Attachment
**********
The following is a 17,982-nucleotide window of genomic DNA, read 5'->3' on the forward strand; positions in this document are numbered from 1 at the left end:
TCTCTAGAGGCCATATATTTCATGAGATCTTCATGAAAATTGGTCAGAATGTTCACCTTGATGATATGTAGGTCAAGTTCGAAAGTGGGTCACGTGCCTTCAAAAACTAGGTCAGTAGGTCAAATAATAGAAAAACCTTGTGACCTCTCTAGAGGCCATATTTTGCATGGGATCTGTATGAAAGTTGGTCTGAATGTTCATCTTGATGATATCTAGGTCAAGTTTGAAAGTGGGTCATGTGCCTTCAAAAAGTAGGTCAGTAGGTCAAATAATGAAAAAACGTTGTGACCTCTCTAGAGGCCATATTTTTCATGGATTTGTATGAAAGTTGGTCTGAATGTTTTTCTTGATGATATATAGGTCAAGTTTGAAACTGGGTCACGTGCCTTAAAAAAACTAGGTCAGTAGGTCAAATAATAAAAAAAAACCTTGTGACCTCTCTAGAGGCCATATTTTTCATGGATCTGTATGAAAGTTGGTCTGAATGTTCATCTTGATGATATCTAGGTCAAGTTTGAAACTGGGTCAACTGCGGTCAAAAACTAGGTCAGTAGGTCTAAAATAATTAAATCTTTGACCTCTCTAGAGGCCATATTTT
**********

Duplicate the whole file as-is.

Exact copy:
The following is a 17,982-nucleotide window of genomic DNA, read 5'->3' on the forward strand; positions in this document are numbered from 1 at the left end:
TCTCTAGAGGCCATATATTTCATGAGATCTTCATGAAAATTGGTCAGAATGTTCACCTTGATGATATGTAGGTCAAGTTCGAAAGTGGGTCACGTGCCTTCAAAAACTAGGTCAGTAGGTCAAATAATAGAAAAACCTTGTGACCTCTCTAGAGGCCATATTTTGCATGGGATCTGTATGAAAGTTGGTCTGAATGTTCATCTTGATGATATCTAGGTCAAGTTTGAAAGTGGGTCATGTGCCTTCAAAAAGTAGGTCAGTAGGTCAAATAATGAAAAAACGTTGTGACCTCTCTAGAGGCCATATTTTTCATGGATTTGTATGAAAGTTGGTCTGAATGTTTTTCTTGATGATATATAGGTCAAGTTTGAAACTGGGTCACGTGCCTTAAAAAAACTAGGTCAGTAGGTCAAATAATAAAAAAAAACCTTGTGACCTCTCTAGAGGCCATATTTTTCATGGATCTGTATGAAAGTTGGTCTGAATGTTCATCTTGATGATATCTAGGTCAAGTTTGAAACTGGGTCAACTGCGGTCAAAAACTAGGTCAGTAGGTCTAAAATAATTAAATCTTTGACCTCTCTAGAGGCCATATTTT